Ukraine: The government submitted a draft bill to the parliament that would bestow "special status" for the Donetsk and Luhansk regions until a new constitution is drafted. According to Ukrainian media, the new law would provide "protection" for the Russian language; empower the regions to develop "neighborly relations" between local self-governments in Ukraine and in Russia and grant partial amnesty for militants who would lay down arms voluntarily and who committed no serious crimes.
Comment: This bill appears to embody the substance of the talks between Ukrainian President Poroshenko and Russian President Putin, as well as the follow-up talks in Minsk. If passed, it should end most of the ceasefire violations. Anticipation of the new bill seems explain Russian Foreign Minister Lavrov's comments last week in which he stopped talking about a Ukrainian federation arrangement and insisted that media reporters focus on the substance of the issues, not names.
Meanwhile, on the 13th Ukrainian Prime Minister Yatsenyuk said that Ukraine is in a state of war with Russia. He accused Russian President Putin of having the goal of taking over the entire Ukraine.
Comment: It is difficult to reconcile the actions of Poroshenko with the statements of Yatsenyuk.
Nigeria: The Boko Haram group that overran Michika last week has kidnapped 50 women and girls and has conscripted the able-bodied young men into Boko Haram for training. A resident said, "The insurgents conducted preaching sessions to attract converts to their sect, but people only listened out of fear. The next day they asked if anybody wanted to join them, but there was no response, so they selected many healthy looking young men and asked them to go with them."
Comment: Nigerian analysts say Boko Haram is following the guidance of ISIL in how to set up its own local Islamic State. It is treating MIchika as part of its domain.
Farther north, Boko Haram fighters reportedly have surrounded Maiduguri in the past two weeks. Maiduguri is the capital of Borno State. It is estimated to contain up to a million residents.
The Nigerian army is fighting back. An army element reportedly ambushed and killed 200 militants and a senior Boko Haram commander in a battle in Konduga, which is about 20 miles southeast of Maiduguri. An army spokesman said the army sustained no casualties, but wiped out the militants and seized their vehicles.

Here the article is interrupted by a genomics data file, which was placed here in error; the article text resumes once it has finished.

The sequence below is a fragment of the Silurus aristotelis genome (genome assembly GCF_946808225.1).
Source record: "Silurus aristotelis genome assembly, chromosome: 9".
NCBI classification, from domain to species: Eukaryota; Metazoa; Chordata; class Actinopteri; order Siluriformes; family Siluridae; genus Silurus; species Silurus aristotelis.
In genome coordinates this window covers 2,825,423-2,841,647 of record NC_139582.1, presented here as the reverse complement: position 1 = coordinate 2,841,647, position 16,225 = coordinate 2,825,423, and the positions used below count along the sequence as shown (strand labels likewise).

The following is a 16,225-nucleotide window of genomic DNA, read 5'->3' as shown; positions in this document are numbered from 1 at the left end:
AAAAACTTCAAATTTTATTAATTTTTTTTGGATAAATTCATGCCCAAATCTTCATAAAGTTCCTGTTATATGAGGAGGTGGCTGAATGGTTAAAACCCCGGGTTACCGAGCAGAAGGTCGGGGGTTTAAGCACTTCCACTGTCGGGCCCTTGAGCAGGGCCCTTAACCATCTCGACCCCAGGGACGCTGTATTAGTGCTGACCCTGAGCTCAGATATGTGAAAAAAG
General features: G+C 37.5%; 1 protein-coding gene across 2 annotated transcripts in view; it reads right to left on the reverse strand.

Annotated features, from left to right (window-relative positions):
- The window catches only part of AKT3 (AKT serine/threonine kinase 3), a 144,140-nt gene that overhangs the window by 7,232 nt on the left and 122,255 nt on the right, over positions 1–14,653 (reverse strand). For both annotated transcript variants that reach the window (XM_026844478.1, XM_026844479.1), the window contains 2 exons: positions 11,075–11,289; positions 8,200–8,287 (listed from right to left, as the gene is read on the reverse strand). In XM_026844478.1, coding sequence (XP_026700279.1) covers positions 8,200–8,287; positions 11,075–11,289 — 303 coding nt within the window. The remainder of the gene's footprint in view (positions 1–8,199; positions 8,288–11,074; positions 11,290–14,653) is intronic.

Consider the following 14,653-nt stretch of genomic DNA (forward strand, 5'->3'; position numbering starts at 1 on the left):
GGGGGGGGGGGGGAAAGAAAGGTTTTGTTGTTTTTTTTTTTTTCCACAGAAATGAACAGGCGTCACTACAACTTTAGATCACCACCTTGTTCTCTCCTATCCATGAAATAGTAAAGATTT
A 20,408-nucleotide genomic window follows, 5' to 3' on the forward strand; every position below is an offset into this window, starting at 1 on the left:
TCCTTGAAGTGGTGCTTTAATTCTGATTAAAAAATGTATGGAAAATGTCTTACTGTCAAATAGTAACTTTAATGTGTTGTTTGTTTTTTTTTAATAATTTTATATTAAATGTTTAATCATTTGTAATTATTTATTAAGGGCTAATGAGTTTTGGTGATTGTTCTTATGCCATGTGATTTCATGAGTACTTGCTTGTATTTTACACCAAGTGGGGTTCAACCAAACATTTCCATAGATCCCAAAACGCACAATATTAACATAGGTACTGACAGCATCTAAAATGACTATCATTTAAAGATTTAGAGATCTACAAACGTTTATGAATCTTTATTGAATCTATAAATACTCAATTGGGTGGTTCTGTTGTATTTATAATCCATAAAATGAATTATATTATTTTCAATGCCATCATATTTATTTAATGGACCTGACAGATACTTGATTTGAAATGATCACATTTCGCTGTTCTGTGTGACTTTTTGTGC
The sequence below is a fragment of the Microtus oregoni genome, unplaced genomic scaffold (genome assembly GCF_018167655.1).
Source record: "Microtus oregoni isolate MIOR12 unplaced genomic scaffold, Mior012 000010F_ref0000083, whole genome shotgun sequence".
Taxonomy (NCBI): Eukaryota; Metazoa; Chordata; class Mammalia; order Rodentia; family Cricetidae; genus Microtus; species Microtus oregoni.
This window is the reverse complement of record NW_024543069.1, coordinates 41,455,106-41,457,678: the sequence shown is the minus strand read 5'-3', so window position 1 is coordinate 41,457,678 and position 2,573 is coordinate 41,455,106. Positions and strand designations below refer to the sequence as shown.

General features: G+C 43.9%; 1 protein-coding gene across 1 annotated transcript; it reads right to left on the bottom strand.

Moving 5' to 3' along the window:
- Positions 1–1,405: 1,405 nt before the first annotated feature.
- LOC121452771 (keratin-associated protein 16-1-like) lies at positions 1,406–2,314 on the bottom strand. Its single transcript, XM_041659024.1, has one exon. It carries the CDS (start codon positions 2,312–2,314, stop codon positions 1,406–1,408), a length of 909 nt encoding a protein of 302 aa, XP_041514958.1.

"So far this has been the most successful outing in recent times, because we left no stone unturned," said the officer. "We've had hints in the last two days that they would be attacking Konduga with the intention of taking and using the town to launch a major attack on Maiduguri; we waited patiently for the day and, as God would have it, they came as expected....We counted up to 200 of them, including one that was attempting suicide bombings. We also shot dead their cameraman and recovered his camera; there were over 200 of their corpses littering everywhere."
Comment: The Nigerians bragged about another minor success near Maiduguri today. The group that has the most ammunition and men will win the battle for Maiduguri.
Today's action reinforces recent warnings that Boko Haram wants to capture Maiduguri and make it the capital of its Islamic State. One unconfirmed report said Boko Haram will mass over 3,000 men against Maiduguri. Maiduguri would be the first state capital to fall to Boko Haram.
Mali: A landmine explosion hit a vehicle carrying UN peacekeepers from Chad on patrol in northeastern Mali on Sunday, killing one and seriously wounding four others, according to the UN mission in Mali. The incident occurred near Aguelhoc town and is the second mine detonation in this area this month, On 2 September four peacekeepers were killed and 15 wounded.
Comment: The French and UN peacekeepers control the towns. They have driven the militants into the desert, but have not destroyed them. Without access to high tech intelligence assets and sustained counter-terrorism operations, the Malian and UN security forces cannot stop the militants. Theyhave reduced their attacks to a manageable level for now.
End of NightWatch